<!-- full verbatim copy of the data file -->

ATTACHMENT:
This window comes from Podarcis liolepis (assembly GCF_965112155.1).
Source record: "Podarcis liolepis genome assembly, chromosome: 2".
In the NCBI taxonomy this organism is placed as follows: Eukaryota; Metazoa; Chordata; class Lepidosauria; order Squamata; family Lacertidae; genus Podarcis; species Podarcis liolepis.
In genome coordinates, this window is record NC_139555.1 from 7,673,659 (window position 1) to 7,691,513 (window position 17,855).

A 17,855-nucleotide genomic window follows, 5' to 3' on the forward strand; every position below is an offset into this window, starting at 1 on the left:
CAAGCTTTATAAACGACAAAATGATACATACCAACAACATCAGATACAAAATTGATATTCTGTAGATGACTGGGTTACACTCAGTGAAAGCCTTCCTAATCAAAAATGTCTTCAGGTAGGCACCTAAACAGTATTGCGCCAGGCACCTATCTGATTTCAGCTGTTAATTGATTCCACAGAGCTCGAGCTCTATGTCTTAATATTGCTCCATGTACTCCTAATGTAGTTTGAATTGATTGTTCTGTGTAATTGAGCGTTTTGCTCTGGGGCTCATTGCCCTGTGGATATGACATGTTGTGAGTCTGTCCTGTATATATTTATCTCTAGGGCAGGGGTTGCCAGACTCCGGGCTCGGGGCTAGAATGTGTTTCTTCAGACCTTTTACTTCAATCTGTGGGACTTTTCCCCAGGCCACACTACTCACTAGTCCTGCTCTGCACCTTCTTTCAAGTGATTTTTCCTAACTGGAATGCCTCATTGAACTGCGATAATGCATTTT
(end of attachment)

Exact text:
This window comes from Podarcis liolepis (assembly GCF_965112155.1).
Source record: "Podarcis liolepis genome assembly, chromosome: 2".
In the NCBI taxonomy this organism is placed as follows: Eukaryota; Metazoa; Chordata; class Lepidosauria; order Squamata; family Lacertidae; genus Podarcis; species Podarcis liolepis.
In genome coordinates, this window is record NC_139555.1 from 7,673,659 (window position 1) to 7,691,513 (window position 17,855).

A 17,855-nucleotide genomic window follows, 5' to 3' on the forward strand; every position below is an offset into this window, starting at 1 on the left:
CAAGCTTTATAAACGACAAAATGATACATACCAACAACATCAGATACAAAATTGATATTCTGTAGATGACTGGGTTACACTCAGTGAAAGCCTTCCTAATCAAAAATGTCTTCAGGTAGGCACCTAAACAGTATTGCGCCAGGCACCTATCTGATTTCAGCTGTTAATTGATTCCACAGAGCTCGAGCTCTATGTCTTAATATTGCTCCATGTACTCCTAATGTAGTTTGAATTGATTGTTCTGTGTAATTGAGCGTTTTGCTCTGGGGCTCATTGCCCTGTGGATATGACATGTTGTGAGTCTGTCCTGTATATATTTATCTCTAGGGCAGGGGTTGCCAGACTCCGGGCTCGGGGCTAGAATGTGTTTCTTCAGACCTTTTACTTCAATCTGTGGGACTTTTCCCCAGGCCACACTACTCACTAGTCCTGCTCTGCACCTTCTTTCAAGTGATTTTTCCTAACTGGAATGCCTCATTGAACTGCGATAATGCATTTT